How did you learn coding?

Rather than a CS degree or bootcamp I decided on the self-taught route. I got a business degree from a four year university and I didn’t want to go into any more debt especially knowing that I could just teach myself using free/cheap online resources. I started out on I followed most of the web dev track on there and really made sure I grasped HTML & CSS.

From there, I switched over to Udemy where I took a few more courses (links below). From there, I eventually began freelancing to build up my skills and portfolio. Everything else thus far I’ve learned through jobs I’ve had and projects I’ve built.

What would you have differently?

This isn’t as much about picking the right material to study, etc but it’s more so the process I put myself through to learn code. In hindsight, how I did it was unhealthy. I’m saying this because many people, especially online, make their journeys out to be sparkly and linear. For me, it was quite the opposite.

I had no plan B and that’s what motivated me. I figured that if I stayed persistent and positive, my hard work would pay off. Fortunately, it did. With that being said, there can be a lot of stress that comes along with the “all or nothing” approach. It can affect your relationships, your mental and physical well-being, and much more. I wish that I would have taken pressure off myself and trusted that it’d work out.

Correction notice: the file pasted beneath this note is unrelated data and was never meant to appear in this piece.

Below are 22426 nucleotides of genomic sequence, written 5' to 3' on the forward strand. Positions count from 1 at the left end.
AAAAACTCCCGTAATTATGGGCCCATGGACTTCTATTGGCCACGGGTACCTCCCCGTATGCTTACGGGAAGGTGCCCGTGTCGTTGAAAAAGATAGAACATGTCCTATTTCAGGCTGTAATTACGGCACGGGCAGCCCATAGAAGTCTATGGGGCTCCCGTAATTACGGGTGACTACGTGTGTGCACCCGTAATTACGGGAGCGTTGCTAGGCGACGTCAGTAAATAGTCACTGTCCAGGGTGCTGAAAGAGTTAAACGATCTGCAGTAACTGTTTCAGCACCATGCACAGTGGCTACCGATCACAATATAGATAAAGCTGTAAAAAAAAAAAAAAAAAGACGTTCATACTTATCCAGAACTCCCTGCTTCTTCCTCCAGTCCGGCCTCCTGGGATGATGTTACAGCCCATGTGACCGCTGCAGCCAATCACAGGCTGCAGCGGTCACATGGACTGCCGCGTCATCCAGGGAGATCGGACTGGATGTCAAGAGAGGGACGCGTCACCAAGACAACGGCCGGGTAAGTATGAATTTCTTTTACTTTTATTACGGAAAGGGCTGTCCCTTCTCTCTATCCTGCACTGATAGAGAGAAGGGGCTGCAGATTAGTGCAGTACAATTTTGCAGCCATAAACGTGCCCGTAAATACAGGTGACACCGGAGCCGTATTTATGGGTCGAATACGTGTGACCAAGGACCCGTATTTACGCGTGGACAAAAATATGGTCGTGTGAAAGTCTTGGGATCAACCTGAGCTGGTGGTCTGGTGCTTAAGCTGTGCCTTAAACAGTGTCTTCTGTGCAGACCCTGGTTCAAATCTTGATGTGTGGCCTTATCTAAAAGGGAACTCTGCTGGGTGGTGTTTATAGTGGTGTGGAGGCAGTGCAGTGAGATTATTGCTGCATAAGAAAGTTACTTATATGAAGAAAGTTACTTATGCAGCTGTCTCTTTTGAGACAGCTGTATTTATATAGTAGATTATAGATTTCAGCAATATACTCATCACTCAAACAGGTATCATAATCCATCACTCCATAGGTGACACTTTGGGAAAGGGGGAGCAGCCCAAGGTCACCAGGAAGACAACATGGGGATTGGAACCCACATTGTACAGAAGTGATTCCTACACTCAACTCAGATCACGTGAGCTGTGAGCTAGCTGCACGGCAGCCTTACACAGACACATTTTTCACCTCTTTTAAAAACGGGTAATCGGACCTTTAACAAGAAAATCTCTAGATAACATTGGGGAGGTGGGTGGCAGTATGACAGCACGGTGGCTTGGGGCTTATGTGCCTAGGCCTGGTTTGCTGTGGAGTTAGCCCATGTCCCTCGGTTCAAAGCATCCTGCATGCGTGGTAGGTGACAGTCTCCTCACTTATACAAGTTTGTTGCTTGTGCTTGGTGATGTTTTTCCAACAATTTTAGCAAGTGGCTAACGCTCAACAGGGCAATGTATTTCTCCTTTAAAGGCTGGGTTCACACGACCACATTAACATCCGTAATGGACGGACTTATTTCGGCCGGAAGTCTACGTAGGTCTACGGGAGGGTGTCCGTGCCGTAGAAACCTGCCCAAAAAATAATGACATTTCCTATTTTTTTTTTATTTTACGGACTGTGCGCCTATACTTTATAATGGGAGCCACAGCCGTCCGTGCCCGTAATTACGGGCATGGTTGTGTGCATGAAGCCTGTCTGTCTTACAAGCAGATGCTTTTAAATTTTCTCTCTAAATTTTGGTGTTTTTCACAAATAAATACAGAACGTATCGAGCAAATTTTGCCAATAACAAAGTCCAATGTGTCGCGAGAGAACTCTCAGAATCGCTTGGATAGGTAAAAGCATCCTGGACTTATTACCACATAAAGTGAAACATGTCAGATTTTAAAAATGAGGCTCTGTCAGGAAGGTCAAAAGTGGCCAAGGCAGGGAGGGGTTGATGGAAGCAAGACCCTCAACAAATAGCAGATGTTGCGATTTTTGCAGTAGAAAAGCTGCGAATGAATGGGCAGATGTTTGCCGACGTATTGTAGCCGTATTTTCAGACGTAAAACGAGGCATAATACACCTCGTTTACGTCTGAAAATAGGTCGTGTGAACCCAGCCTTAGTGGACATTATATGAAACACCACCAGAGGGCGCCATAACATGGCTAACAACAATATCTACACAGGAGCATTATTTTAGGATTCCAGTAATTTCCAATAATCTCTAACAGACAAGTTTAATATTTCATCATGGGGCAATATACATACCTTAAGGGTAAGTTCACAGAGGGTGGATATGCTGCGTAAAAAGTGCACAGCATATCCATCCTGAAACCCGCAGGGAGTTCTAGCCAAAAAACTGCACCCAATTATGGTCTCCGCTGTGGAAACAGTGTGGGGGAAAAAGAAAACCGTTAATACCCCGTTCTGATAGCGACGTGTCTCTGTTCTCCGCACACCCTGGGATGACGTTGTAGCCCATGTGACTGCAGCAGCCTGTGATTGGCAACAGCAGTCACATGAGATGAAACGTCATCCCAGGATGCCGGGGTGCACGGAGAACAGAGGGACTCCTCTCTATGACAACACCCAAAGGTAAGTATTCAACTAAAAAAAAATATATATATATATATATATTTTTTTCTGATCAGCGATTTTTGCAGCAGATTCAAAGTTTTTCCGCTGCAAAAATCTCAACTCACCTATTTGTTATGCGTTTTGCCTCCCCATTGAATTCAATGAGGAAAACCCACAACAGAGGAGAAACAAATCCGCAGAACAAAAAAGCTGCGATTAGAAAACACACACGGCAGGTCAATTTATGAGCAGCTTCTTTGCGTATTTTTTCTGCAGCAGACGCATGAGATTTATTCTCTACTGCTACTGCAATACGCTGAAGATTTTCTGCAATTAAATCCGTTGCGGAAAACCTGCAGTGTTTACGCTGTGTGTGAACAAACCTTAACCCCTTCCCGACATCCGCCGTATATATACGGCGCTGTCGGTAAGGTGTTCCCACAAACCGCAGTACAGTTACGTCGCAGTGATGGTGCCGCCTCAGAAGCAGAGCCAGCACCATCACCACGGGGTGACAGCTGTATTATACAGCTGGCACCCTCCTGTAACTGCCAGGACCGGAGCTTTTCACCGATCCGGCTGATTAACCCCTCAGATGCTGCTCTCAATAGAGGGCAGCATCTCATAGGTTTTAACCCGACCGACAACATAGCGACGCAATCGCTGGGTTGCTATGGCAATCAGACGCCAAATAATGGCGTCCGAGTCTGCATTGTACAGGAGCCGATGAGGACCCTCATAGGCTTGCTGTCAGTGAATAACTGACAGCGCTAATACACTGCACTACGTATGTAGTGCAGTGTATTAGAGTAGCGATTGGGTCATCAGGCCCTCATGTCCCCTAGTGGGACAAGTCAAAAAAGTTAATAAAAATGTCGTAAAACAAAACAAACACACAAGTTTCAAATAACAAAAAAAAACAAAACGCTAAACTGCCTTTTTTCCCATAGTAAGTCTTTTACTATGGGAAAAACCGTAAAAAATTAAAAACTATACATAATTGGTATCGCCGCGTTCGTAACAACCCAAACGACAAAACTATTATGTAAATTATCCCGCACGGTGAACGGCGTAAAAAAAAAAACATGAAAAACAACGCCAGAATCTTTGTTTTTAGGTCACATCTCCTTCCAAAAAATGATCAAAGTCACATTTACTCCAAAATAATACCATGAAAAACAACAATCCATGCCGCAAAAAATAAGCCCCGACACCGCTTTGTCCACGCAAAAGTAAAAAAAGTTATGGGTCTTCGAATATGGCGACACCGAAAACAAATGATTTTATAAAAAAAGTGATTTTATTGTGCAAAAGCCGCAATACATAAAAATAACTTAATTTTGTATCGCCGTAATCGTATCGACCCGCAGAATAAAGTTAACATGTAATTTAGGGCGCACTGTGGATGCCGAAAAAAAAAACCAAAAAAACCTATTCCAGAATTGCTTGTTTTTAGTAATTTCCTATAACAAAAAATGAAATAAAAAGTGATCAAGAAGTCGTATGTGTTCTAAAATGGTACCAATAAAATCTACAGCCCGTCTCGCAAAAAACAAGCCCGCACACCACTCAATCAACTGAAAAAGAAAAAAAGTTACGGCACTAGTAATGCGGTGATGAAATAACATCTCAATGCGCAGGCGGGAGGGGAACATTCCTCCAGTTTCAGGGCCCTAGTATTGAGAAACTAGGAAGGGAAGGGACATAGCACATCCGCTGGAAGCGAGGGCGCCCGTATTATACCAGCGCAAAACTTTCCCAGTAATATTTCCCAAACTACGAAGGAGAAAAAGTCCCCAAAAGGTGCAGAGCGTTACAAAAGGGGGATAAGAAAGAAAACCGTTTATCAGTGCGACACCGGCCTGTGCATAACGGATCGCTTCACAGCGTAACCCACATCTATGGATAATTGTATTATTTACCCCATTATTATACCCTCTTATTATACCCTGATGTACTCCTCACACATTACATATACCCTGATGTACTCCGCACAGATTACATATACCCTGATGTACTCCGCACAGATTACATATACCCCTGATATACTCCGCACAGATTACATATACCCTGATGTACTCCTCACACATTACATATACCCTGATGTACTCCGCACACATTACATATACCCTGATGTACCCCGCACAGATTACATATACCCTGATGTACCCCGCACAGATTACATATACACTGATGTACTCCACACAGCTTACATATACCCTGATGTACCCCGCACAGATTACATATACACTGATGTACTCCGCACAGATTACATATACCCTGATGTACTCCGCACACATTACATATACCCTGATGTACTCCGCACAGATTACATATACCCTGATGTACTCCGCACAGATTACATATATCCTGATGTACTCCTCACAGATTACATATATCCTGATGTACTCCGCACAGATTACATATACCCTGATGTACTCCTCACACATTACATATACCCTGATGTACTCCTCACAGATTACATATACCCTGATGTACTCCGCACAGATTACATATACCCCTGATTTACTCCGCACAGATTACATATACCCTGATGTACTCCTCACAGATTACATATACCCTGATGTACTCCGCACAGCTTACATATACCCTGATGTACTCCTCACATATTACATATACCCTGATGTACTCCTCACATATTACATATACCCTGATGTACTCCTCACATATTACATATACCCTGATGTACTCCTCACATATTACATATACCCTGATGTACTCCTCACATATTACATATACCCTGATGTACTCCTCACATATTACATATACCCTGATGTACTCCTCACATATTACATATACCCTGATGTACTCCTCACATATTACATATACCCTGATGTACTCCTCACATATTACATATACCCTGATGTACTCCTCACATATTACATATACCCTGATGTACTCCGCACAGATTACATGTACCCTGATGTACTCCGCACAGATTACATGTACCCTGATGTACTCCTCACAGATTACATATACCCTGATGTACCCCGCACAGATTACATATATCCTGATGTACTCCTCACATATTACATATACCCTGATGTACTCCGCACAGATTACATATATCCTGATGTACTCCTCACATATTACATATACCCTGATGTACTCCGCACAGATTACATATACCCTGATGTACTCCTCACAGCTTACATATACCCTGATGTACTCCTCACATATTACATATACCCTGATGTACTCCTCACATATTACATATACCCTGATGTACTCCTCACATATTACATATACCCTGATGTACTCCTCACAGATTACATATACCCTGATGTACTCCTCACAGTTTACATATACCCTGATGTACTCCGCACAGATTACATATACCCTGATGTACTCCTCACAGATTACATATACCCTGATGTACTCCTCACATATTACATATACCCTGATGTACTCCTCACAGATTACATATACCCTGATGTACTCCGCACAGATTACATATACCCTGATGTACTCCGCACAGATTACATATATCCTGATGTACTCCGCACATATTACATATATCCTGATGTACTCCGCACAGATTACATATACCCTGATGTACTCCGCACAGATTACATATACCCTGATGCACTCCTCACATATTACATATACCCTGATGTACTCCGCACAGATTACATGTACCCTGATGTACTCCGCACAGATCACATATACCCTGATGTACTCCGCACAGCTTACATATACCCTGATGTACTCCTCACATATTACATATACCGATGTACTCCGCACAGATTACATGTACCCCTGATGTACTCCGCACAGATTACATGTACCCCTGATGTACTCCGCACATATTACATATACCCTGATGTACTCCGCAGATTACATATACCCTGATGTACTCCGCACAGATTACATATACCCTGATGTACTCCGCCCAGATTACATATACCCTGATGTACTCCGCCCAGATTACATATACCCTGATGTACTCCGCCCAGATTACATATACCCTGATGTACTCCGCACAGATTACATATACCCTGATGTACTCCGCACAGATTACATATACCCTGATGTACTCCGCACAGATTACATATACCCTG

How has your life changed since learning to code?

I was making $16.50/hour in the music industry. Fortunately, I was able to quadruple my salary in two years which I feel like is relatively quick especially for going the self-taught route. With that being said, you can imagine the wave of elation that swept over me when I received my first real offer.

My mom was freaking out too. Haha! So, having much more financial freedom has been incredible. Also, most importantly, my experience validated my level of self-belief. The sheer will that it took to overcome so many confounding variables made everything so much sweeter. And that shine still hasn’t worn off.

It’s amazing how you can think things into existence. My mantra through my whole journey was, and still is, “persistence triumphs over talent” and it’s something that lives with me still everyday, which I think is priceless.

coding mentors

What was the interview process like for your first developer job?